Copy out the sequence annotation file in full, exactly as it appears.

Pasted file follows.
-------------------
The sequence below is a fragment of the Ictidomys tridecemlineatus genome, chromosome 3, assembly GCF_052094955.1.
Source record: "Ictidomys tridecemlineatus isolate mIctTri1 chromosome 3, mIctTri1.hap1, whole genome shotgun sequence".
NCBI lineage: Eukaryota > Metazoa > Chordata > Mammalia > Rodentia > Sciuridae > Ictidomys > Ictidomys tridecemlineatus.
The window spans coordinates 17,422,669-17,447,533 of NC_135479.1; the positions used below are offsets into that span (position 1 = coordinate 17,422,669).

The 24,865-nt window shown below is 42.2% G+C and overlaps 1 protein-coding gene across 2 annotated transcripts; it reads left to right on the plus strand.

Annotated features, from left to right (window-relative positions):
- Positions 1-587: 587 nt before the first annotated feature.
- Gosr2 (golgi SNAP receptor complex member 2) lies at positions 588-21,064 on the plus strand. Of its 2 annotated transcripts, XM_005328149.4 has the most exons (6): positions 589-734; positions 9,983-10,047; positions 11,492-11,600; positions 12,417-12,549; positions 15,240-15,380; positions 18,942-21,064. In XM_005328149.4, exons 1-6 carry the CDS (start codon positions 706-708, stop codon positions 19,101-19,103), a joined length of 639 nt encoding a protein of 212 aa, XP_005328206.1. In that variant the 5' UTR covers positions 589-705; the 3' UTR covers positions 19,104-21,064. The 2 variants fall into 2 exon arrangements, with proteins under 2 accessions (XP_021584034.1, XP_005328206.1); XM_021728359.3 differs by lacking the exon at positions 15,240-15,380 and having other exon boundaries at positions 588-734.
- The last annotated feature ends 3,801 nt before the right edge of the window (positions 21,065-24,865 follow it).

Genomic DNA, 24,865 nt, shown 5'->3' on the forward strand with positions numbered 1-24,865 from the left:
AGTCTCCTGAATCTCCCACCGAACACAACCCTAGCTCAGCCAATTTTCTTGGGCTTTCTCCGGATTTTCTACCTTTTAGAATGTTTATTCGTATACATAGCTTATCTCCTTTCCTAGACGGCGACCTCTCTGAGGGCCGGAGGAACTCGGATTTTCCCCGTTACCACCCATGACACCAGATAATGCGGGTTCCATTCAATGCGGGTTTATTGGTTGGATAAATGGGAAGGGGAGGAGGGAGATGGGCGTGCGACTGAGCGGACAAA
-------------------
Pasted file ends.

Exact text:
The sequence below is a fragment of the Ictidomys tridecemlineatus genome, chromosome 3, assembly GCF_052094955.1.
Source record: "Ictidomys tridecemlineatus isolate mIctTri1 chromosome 3, mIctTri1.hap1, whole genome shotgun sequence".
NCBI lineage: Eukaryota > Metazoa > Chordata > Mammalia > Rodentia > Sciuridae > Ictidomys > Ictidomys tridecemlineatus.
The window spans coordinates 17,422,669-17,447,533 of NC_135479.1; the positions used below are offsets into that span (position 1 = coordinate 17,422,669).

The 24,865-nt window shown below is 42.2% G+C and overlaps 1 protein-coding gene across 2 annotated transcripts; it reads left to right on the plus strand.

Annotated features, from left to right (window-relative positions):
- Positions 1-587: 587 nt before the first annotated feature.
- Gosr2 (golgi SNAP receptor complex member 2) lies at positions 588-21,064 on the plus strand. Of its 2 annotated transcripts, XM_005328149.4 has the most exons (6): positions 589-734; positions 9,983-10,047; positions 11,492-11,600; positions 12,417-12,549; positions 15,240-15,380; positions 18,942-21,064. In XM_005328149.4, exons 1-6 carry the CDS (start codon positions 706-708, stop codon positions 19,101-19,103), a joined length of 639 nt encoding a protein of 212 aa, XP_005328206.1. In that variant the 5' UTR covers positions 589-705; the 3' UTR covers positions 19,104-21,064. The 2 variants fall into 2 exon arrangements, with proteins under 2 accessions (XP_021584034.1, XP_005328206.1); XM_021728359.3 differs by lacking the exon at positions 15,240-15,380 and having other exon boundaries at positions 588-734.
- The last annotated feature ends 3,801 nt before the right edge of the window (positions 21,065-24,865 follow it).

Genomic DNA, 24,865 nt, shown 5'->3' on the forward strand with positions numbered 1-24,865 from the left:
AGTCTCCTGAATCTCCCACCGAACACAACCCTAGCTCAGCCAATTTTCTTGGGCTTTCTCCGGATTTTCTACCTTTTAGAATGTTTATTCGTATACATAGCTTATCTCCTTTCCTAGACGGCGACCTCTCTGAGGGCCGGAGGAACTCGGATTTTCCCCGTTACCACCCATGACACCAGATAATGCGGGTTCCATTCAATGCGGGTTTATTGGTTGGATAAATGGGAAGGGGAGGAGGGAGATGGGCGTGCGACTGAGCGGACAAA